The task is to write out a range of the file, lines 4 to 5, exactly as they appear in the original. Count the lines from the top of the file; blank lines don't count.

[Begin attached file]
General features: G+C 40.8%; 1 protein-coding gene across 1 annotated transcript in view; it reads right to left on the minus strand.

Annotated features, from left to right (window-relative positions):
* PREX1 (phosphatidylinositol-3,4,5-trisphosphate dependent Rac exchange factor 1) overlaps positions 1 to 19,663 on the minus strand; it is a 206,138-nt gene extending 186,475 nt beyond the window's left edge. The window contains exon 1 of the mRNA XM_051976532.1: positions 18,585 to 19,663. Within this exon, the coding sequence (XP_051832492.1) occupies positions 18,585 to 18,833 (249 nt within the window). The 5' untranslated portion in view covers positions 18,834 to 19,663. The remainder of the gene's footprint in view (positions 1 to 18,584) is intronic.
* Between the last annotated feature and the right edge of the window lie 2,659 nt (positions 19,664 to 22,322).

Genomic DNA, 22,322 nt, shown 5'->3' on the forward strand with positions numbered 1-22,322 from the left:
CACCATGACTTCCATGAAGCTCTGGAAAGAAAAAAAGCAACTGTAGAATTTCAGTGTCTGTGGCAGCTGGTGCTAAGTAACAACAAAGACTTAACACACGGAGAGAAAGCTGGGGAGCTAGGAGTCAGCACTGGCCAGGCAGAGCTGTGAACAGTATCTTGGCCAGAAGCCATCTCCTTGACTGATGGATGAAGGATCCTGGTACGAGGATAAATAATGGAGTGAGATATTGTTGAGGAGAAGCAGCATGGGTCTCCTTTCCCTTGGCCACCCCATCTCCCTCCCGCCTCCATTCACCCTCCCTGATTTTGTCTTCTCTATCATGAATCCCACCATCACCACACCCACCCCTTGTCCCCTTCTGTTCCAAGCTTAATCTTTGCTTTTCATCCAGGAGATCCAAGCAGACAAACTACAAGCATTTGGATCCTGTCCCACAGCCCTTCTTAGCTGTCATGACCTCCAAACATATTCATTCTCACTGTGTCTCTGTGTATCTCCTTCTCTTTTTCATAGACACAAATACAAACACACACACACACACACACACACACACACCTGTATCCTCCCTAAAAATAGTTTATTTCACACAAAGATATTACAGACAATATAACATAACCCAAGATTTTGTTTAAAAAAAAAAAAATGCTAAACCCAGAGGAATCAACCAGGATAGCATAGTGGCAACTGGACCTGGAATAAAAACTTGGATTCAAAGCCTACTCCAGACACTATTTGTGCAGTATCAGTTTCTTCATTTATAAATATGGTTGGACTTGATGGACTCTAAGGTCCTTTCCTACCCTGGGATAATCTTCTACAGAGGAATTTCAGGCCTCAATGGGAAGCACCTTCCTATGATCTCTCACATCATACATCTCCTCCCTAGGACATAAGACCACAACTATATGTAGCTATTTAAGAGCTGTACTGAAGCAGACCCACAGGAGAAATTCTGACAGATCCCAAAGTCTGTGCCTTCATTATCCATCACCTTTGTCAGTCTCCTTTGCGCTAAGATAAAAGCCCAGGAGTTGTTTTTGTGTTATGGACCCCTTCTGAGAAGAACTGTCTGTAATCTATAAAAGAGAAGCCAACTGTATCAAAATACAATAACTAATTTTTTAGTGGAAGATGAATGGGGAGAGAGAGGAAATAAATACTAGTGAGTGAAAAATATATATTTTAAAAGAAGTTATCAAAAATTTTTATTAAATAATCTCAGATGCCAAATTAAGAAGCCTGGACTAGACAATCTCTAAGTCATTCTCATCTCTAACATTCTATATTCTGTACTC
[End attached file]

* Between the last annotated feature and the right edge of the window lie 2,659 nt (positions 19,664 to 22,322).

Genomic DNA, 22,322 nt, shown 5'->3' on the forward strand with positions numbered 1-22,322 from the left: